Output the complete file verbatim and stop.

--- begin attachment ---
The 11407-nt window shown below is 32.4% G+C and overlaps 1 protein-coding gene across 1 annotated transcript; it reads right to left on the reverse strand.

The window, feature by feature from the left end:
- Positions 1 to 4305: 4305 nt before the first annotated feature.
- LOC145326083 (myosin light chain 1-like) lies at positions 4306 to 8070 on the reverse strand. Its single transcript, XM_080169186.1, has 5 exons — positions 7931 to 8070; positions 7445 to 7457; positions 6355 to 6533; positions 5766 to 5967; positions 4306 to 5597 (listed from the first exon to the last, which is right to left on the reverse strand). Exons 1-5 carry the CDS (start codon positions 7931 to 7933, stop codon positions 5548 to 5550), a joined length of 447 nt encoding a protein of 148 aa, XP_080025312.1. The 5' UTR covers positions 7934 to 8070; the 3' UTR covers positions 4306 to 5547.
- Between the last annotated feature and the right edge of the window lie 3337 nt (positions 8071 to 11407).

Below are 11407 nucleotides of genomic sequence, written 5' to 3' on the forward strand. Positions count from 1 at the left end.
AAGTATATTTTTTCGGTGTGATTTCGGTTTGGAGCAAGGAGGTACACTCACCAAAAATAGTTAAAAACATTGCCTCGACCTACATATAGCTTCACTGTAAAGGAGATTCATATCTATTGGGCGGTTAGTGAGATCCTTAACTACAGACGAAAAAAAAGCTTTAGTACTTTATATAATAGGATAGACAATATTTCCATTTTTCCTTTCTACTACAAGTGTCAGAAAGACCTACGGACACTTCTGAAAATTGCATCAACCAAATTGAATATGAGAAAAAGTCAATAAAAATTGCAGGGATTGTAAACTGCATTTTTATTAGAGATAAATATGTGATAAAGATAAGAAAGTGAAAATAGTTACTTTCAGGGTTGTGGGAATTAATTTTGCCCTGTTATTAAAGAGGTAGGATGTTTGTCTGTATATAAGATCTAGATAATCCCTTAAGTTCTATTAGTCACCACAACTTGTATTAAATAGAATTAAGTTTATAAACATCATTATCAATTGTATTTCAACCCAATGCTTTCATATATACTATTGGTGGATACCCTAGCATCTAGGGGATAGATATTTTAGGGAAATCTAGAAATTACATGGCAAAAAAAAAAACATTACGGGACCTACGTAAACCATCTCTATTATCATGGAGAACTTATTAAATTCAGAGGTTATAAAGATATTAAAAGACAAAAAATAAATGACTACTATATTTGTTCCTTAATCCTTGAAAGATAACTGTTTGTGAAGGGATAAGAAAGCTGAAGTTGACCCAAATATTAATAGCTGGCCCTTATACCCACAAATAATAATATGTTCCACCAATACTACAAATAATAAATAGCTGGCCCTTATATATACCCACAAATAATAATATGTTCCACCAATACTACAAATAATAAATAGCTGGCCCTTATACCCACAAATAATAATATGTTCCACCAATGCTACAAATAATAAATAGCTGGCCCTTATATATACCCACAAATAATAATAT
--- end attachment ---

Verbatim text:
The 11407-nt window shown below is 32.4% G+C and overlaps 1 protein-coding gene across 1 annotated transcript; it reads right to left on the reverse strand.

The window, feature by feature from the left end:
- Positions 1 to 4305: 4305 nt before the first annotated feature.
- LOC145326083 (myosin light chain 1-like) lies at positions 4306 to 8070 on the reverse strand. Its single transcript, XM_080169186.1, has 5 exons — positions 7931 to 8070; positions 7445 to 7457; positions 6355 to 6533; positions 5766 to 5967; positions 4306 to 5597 (listed from the first exon to the last, which is right to left on the reverse strand). Exons 1-5 carry the CDS (start codon positions 7931 to 7933, stop codon positions 5548 to 5550), a joined length of 447 nt encoding a protein of 148 aa, XP_080025312.1. The 5' UTR covers positions 7934 to 8070; the 3' UTR covers positions 4306 to 5547.
- Between the last annotated feature and the right edge of the window lie 3337 nt (positions 8071 to 11407).

Below are 11407 nucleotides of genomic sequence, written 5' to 3' on the forward strand. Positions count from 1 at the left end.
AAGTATATTTTTTCGGTGTGATTTCGGTTTGGAGCAAGGAGGTACACTCACCAAAAATAGTTAAAAACATTGCCTCGACCTACATATAGCTTCACTGTAAAGGAGATTCATATCTATTGGGCGGTTAGTGAGATCCTTAACTACAGACGAAAAAAAAGCTTTAGTACTTTATATAATAGGATAGACAATATTTCCATTTTTCCTTTCTACTACAAGTGTCAGAAAGACCTACGGACACTTCTGAAAATTGCATCAACCAAATTGAATATGAGAAAAAGTCAATAAAAATTGCAGGGATTGTAAACTGCATTTTTATTAGAGATAAATATGTGATAAAGATAAGAAAGTGAAAATAGTTACTTTCAGGGTTGTGGGAATTAATTTTGCCCTGTTATTAAAGAGGTAGGATGTTTGTCTGTATATAAGATCTAGATAATCCCTTAAGTTCTATTAGTCACCACAACTTGTATTAAATAGAATTAAGTTTATAAACATCATTATCAATTGTATTTCAACCCAATGCTTTCATATATACTATTGGTGGATACCCTAGCATCTAGGGGATAGATATTTTAGGGAAATCTAGAAATTACATGGCAAAAAAAAAAACATTACGGGACCTACGTAAACCATCTCTATTATCATGGAGAACTTATTAAATTCAGAGGTTATAAAGATATTAAAAGACAAAAAATAAATGACTACTATATTTGTTCCTTAATCCTTGAAAGATAACTGTTTGTGAAGGGATAAGAAAGCTGAAGTTGACCCAAATATTAATAGCTGGCCCTTATACCCACAAATAATAATATGTTCCACCAATACTACAAATAATAAATAGCTGGCCCTTATATATACCCACAAATAATAATATGTTCCACCAATACTACAAATAATAAATAGCTGGCCCTTATACCCACAAATAATAATATGTTCCACCAATGCTACAAATAATAAATAGCTGGCCCTTATATATACCCACAAATAATAATAT